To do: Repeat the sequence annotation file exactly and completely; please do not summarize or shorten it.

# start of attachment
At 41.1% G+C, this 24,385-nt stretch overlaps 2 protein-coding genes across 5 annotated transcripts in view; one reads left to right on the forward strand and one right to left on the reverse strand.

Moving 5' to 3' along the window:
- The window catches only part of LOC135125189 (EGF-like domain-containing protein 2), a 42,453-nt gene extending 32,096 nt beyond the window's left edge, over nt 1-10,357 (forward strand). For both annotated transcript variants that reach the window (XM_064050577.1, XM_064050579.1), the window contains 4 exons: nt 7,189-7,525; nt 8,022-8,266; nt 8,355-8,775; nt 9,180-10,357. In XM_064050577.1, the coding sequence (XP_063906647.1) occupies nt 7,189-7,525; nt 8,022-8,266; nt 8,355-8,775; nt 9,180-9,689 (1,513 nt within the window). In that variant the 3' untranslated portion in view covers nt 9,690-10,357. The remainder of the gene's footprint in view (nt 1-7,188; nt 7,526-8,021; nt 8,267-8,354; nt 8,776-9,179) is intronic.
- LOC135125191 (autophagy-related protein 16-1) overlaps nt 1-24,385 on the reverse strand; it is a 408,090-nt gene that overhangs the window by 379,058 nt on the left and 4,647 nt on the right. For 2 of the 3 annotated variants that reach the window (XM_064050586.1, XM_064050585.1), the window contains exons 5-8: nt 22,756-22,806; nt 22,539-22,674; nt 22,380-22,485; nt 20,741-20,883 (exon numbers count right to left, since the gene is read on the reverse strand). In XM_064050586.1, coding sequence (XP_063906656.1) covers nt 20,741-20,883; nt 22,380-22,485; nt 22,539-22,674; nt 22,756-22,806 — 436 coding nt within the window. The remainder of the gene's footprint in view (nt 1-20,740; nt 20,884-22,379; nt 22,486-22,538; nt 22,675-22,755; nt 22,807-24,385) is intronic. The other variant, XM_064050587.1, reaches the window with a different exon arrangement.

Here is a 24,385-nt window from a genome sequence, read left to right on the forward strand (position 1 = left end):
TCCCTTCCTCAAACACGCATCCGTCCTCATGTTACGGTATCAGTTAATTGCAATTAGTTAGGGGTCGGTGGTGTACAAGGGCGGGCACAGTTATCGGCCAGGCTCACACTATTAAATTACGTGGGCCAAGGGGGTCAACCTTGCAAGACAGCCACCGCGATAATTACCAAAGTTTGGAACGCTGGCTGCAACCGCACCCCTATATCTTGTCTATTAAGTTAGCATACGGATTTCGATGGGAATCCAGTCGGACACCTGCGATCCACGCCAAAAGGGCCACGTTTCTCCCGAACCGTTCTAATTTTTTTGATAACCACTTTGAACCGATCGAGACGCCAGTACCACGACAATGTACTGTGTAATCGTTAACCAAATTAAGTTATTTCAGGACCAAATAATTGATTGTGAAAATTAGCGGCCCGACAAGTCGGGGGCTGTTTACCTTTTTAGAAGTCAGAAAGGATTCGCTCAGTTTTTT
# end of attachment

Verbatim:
At 41.1% G+C, this 24,385-nt stretch overlaps 2 protein-coding genes across 5 annotated transcripts in view; one reads left to right on the forward strand and one right to left on the reverse strand.

Moving 5' to 3' along the window:
- The window catches only part of LOC135125189 (EGF-like domain-containing protein 2), a 42,453-nt gene extending 32,096 nt beyond the window's left edge, over nt 1-10,357 (forward strand). For both annotated transcript variants that reach the window (XM_064050577.1, XM_064050579.1), the window contains 4 exons: nt 7,189-7,525; nt 8,022-8,266; nt 8,355-8,775; nt 9,180-10,357. In XM_064050577.1, the coding sequence (XP_063906647.1) occupies nt 7,189-7,525; nt 8,022-8,266; nt 8,355-8,775; nt 9,180-9,689 (1,513 nt within the window). In that variant the 3' untranslated portion in view covers nt 9,690-10,357. The remainder of the gene's footprint in view (nt 1-7,188; nt 7,526-8,021; nt 8,267-8,354; nt 8,776-9,179) is intronic.
- LOC135125191 (autophagy-related protein 16-1) overlaps nt 1-24,385 on the reverse strand; it is a 408,090-nt gene that overhangs the window by 379,058 nt on the left and 4,647 nt on the right. For 2 of the 3 annotated variants that reach the window (XM_064050586.1, XM_064050585.1), the window contains exons 5-8: nt 22,756-22,806; nt 22,539-22,674; nt 22,380-22,485; nt 20,741-20,883 (exon numbers count right to left, since the gene is read on the reverse strand). In XM_064050586.1, coding sequence (XP_063906656.1) covers nt 20,741-20,883; nt 22,380-22,485; nt 22,539-22,674; nt 22,756-22,806 — 436 coding nt within the window. The remainder of the gene's footprint in view (nt 1-20,740; nt 20,884-22,379; nt 22,486-22,538; nt 22,675-22,755; nt 22,807-24,385) is intronic. The other variant, XM_064050587.1, reaches the window with a different exon arrangement.

Here is a 24,385-nt window from a genome sequence, read left to right on the forward strand (position 1 = left end):
TCCCTTCCTCAAACACGCATCCGTCCTCATGTTACGGTATCAGTTAATTGCAATTAGTTAGGGGTCGGTGGTGTACAAGGGCGGGCACAGTTATCGGCCAGGCTCACACTATTAAATTACGTGGGCCAAGGGGGTCAACCTTGCAAGACAGCCACCGCGATAATTACCAAAGTTTGGAACGCTGGCTGCAACCGCACCCCTATATCTTGTCTATTAAGTTAGCATACGGATTTCGATGGGAATCCAGTCGGACACCTGCGATCCACGCCAAAAGGGCCACGTTTCTCCCGAACCGTTCTAATTTTTTTGATAACCACTTTGAACCGATCGAGACGCCAGTACCACGACAATGTACTGTGTAATCGTTAACCAAATTAAGTTATTTCAGGACCAAATAATTGATTGTGAAAATTAGCGGCCCGACAAGTCGGGGGCTGTTTACCTTTTTAGAAGTCAGAAAGGATTCGCTCAGTTTTTT